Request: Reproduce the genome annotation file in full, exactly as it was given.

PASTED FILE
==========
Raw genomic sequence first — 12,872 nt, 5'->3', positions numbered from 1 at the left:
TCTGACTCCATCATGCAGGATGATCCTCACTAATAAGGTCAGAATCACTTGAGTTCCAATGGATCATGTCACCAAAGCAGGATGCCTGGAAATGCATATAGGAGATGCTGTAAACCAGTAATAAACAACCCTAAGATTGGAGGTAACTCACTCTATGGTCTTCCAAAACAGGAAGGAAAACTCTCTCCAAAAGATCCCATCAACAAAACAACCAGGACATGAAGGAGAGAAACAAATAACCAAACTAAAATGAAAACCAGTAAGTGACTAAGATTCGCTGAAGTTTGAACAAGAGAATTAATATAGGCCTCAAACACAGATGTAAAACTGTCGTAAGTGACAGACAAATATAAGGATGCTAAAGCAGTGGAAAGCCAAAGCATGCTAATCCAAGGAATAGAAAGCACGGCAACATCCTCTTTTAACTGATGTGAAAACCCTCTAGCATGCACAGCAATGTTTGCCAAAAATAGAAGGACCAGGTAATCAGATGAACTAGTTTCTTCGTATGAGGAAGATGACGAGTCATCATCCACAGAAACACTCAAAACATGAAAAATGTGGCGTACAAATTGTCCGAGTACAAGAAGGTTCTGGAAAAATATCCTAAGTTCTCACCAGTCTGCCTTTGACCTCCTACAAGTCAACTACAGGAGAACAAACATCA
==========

Raw genomic sequence first — 12,872 nt, 5'->3', positions numbered from 1 at the left:
TCTGACTCCATCATGCAGGATGATCCTCACTAATAAGGTCAGAATCACTTGAGTTCCAATGGATCATGTCACCAAAGCAGGATGCCTGGAAATGCATATAGGAGATGCTGTAAACCAGTAATAAACAACCCTAAGATTGGAGGTAACTCACTCTATGGTCTTCCAAAACAGGAAGGAAAACTCTCTCCAAAAGATCCCATCAACAAAACAACCAGGACATGAAGGAGAGAAACAAATAACCAAACTAAAATGAAAACCAGTAAGTGACTAAGATTCGCTGAAGTTTGAACAAGAGAATTAATATAGGCCTCAAACACAGATGTAAAACTGTCGTAAGTGACAGACAAATATAAGGATGCTAAAGCAGTGGAAAGCCAAAGCATGCTAATCCAAGGAATAGAAAGCACGGCAACATCCTCTTTTAACTGATGTGAAAACCCTCTAGCATGCACAGCAATGTTTGCCAAAAATAGAAGGACCAGGTAATCAGATGAACTAGTTTCTTCGTATGAGGAAGATGACGAGTCATCATCCACAGAAACACTCAAAACATGAAAAATGTGGCGTACAAATTGTCCGAGTACAAGAAGGTTCTGGAAAAATATCCTAAGTTCTCACCAGTCTGCCTTTGACCTCCTACAAGTCAACTACAGGAGAACAAACATCA